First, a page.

"This way to one crazy happy hour," said the sidewalk-chalk sign on the pavement outside Republic Kitchen & Bar, which is in Las Vegas but close enough to Henderson to be confusing.
So I had two thoughts, both involving the word "oh." As in "Oh, how fun," and also, "Oh-oh" - the former because, well, who doesn't love sidewalk chalk, and the latter because I was wondering if this was really a serious restaurant.
My reservations continued as I headed inside this place where I didn't have the other kind of reservations. There was a sort of DJ/announcer talking - loudly, with and without serious amplification - about what a great time everyone was having. I was beginning to think a hasty retreat might be a good idea when our server appeared. He seemed so earnest as he talked about the menu, and about the new chef. And then he said, "Do you want me to ask them to turn it down?" I said, no, that's OK, but he said, "I want them to turn it down," and off he went.
And then our drinks arrived and the loud guy made way for a succession of vocalists, kind of folksy and overall quite pleasing (you can see why I'm not a music critic), and I looked around at the mix of ages and thought about how much the Henderson area needs a place like this. And then the food arrived.
Which may sounds like an "aha" moment but actually wasn't. As I would've suspected Republic Kitchen & Bar's menu leans heavily to dishes inspired by traditional bar foods and dishes inspired by traditional comfort foods, such as the "TV dinners" that are reportedly served in divided plates, though not of the aluminum kind. And so we started with Buffalo chicken and pigs in a blanket, but the chicken was in the form of "bites" ($8.99) the meat cut up and mixed with celery and blue cheese and Buffalo sauce and sealed in wonton wrappers, fried and brought to the table in a chrome cone. And the pigs in a blanket were little franks with just a scrap of puff pastry wrapped around each (less is more, in this case), and with a whole-grain mustard and "house-made cheese fondue" that was sort of Wizzy on the side. They weren't haute cuisine, but they were well-executed and appealing.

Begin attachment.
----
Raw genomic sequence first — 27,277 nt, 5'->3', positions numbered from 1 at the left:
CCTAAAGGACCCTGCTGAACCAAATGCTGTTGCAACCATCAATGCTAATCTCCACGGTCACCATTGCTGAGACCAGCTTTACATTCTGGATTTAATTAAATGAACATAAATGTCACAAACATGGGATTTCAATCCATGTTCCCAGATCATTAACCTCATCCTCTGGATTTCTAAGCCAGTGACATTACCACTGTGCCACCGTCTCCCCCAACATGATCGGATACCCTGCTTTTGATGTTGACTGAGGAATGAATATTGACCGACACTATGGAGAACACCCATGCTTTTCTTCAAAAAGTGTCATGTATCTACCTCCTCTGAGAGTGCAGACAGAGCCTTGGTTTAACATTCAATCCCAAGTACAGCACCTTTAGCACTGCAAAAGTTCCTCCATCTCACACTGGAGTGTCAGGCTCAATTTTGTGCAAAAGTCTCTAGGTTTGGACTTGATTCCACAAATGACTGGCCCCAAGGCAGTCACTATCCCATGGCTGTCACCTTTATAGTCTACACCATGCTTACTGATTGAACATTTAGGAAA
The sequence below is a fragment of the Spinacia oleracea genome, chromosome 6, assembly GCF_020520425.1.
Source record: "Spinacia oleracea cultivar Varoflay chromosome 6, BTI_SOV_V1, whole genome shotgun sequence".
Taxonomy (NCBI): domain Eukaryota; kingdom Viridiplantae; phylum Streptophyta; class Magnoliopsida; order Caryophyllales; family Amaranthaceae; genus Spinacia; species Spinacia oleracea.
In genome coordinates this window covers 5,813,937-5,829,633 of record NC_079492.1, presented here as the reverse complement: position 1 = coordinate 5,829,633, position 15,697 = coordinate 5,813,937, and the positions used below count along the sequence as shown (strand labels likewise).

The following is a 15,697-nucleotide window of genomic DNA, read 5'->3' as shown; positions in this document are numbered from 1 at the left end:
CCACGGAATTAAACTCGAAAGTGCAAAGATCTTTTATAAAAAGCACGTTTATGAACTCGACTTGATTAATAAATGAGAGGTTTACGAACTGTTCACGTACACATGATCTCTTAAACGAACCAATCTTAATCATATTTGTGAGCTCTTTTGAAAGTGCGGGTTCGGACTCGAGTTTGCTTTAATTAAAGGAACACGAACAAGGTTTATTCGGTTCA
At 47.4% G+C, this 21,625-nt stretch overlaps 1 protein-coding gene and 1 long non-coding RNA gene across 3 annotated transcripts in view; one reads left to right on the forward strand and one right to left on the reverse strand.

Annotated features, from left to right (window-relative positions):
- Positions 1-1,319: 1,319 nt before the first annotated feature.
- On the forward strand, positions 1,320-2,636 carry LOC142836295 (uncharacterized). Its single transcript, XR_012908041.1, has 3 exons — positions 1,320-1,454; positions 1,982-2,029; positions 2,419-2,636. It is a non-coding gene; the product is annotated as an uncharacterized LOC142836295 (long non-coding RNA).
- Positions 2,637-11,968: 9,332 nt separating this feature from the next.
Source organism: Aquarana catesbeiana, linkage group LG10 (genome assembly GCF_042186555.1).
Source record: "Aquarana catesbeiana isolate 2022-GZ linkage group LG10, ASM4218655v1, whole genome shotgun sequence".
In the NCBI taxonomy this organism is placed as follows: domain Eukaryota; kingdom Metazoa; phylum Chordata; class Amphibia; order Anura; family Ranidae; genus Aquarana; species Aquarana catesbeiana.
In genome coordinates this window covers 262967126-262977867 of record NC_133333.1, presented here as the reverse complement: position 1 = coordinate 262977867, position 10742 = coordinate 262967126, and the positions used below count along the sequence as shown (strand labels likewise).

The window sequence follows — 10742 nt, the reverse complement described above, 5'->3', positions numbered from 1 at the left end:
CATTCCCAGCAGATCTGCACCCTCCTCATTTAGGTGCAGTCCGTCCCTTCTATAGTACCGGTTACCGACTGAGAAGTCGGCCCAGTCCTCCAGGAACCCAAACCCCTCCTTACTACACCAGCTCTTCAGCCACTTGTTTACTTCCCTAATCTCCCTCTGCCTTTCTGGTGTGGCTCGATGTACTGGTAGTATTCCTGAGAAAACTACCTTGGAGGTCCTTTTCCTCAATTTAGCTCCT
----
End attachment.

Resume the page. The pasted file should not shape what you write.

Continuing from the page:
Pot pie ($14.99) is a certified comfort food, and I liked that the kitchen chose to use turkey instead of the more neutral chicken. And indeed, the chef carried through with a browned-roux base for the sauce that added heft and flavor, a whole bunch of big pieces of mushrooms plus peas and carrots, all of it topped by a pastry dome.
Our waiter told us that the new chef had tweaked the recipe for the short ribs, ($23.99), adding red wine to the braising liquid, which sounded good to us, considering the mellow notes that wine can contribute. We liked the crisp-tender asparagus served with it, and the mound of wasabi potatoes that actually had a nice strong kick (that's a good thing), but the short ribs, while tender, were oddly dry.
So we were glad we stuck with it, despite initial misgivings. The Henderson area does indeed need a place like Republic Kitchen & Bar, for the light-hearted but well-executed food as well as the breath-of-fresh-air entertainment.
Las Vegas Review-Journal restaurant reviews are done anonymously at Review-Journal expense. Contact Heidi Knapp Rinella at 383-0474 or email her at hrinella@ reviewjournal.com.